Each member of Queen was on another career path when they formed their band at the beginning of the 1970s: Freddie Mercury had been in art school, guitar player Roger Deakins studied electrical engineering, drummer Roger Taylor was in dental school, and guitarist Brian May studied astrophysics. Years later May would go on to earn his doctorate in the field, and the rock star comes full circle this week blending a childhood hobby with his band and his passion for space science with the release of two new books: Mission Moon 3-D: A New Perspective on the Space Race and Queen in 3-D: Second Edition. Many fans of Queen may not be aware that May had a unique passion for taking three-dimensional photographs. He took 3-D photos as a young boy and transitioned to a 3-D camera as they became popular in the 1950s, and when Queen started to tour he continued. The result is 300 previously unpublished 3-D photographs, capturing the history of Queen from the early 1970s to present day. May has updated the book with more 3-D images, including images he took on the set of the new biopic Bohemian Rhapsody, and the premiere release of this updated edition is timed with the release of the film this week in the UK and next week in the U.S.
The first history of any rock group created in 3-D and written by a band member, Queen in 3-D was a labor of love for May. The photographs include shots taken on stage, behind the scenes, on the road, and during leisure time. May shares recollections of his bandmates for the first time. The book is particularly unique in its coverage of Freddie Mercury, who was normally shy and private, but comfortable and even playful when May brought out his camera. The book is the result of a project he worked on during nights while touring with the band, and continuing on with a company he founded, The London Stereoscopic Company Ltd (check it out at www.londonstereo.com), which sells books, viewers, and more, sharing a passion for 3-D imagery across every subject.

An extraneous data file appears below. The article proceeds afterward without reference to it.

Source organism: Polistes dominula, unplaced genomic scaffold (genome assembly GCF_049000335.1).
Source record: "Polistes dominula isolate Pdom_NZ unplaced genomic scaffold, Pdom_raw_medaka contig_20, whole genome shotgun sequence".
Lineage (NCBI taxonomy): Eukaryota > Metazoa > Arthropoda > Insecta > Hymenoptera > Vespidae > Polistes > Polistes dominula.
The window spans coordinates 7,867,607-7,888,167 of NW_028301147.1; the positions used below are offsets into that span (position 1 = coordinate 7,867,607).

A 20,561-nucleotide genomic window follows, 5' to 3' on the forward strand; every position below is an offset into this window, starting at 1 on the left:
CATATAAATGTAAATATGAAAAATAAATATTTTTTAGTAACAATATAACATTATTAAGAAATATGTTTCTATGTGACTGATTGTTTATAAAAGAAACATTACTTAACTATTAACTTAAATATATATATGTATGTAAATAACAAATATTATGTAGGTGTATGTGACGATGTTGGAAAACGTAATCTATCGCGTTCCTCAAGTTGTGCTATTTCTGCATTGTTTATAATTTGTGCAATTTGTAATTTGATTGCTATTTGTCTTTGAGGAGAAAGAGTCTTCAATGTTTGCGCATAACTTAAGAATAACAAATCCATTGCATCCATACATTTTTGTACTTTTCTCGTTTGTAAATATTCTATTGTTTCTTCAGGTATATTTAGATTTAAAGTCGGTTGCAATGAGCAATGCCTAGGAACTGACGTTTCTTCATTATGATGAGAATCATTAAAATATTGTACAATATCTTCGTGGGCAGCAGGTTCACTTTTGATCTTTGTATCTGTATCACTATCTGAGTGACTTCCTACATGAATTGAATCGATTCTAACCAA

Dr. May put his astrophysics knowledge and interest in the space race to good use as we approach next summer’s 50th anniversary of the first moon landing, releasing this week his next 3-D book project, Mission Moon 3-D: A New Perspective on the Space Race. Written by May and David J. Eicher (editor of Astronomy Magazine), the authors narrate the story of Apollo and space travel leading to Apollo 11’s lunar landing in July 1969. The Apollo astronauts were trained to take 3-D images, but primarily Dr. May researched NASA archives to sort thousands of images to present the same image in stereoscope form which, when viewed with his patented Lite Owl viewer (a viewer accompanies each book), provide full, detailed 3-D images. The same science behind the human eye and camera fundamentals applied to the 19th century with the popularity of the stereoscope camera and viewer as with May’s use of 3-D images included in his books.
For the first time the story of the space race has been captured in stereo 3-D. Mission Moon 3-D presents the largest-ever collection of stereo photos of the Apollo program, including more than 150 unique stereoscopic views. A foreword and afterword to Mission Moon 3-D was provided by astronauts Charlie Duke and Jim Lovell.
Check out these preview images from the books, and this interview May was part of last week for a UK radio station, discussing his interest in 3-D photography and his two new books:
In the States you can pre-order Queen in 3-D: Second Edition here at Amazon, and Mission Moon 3-D: A New Perspective on the Space Race is available now here. In the UK you can order the books from the London Stereoscopic company website here, available now.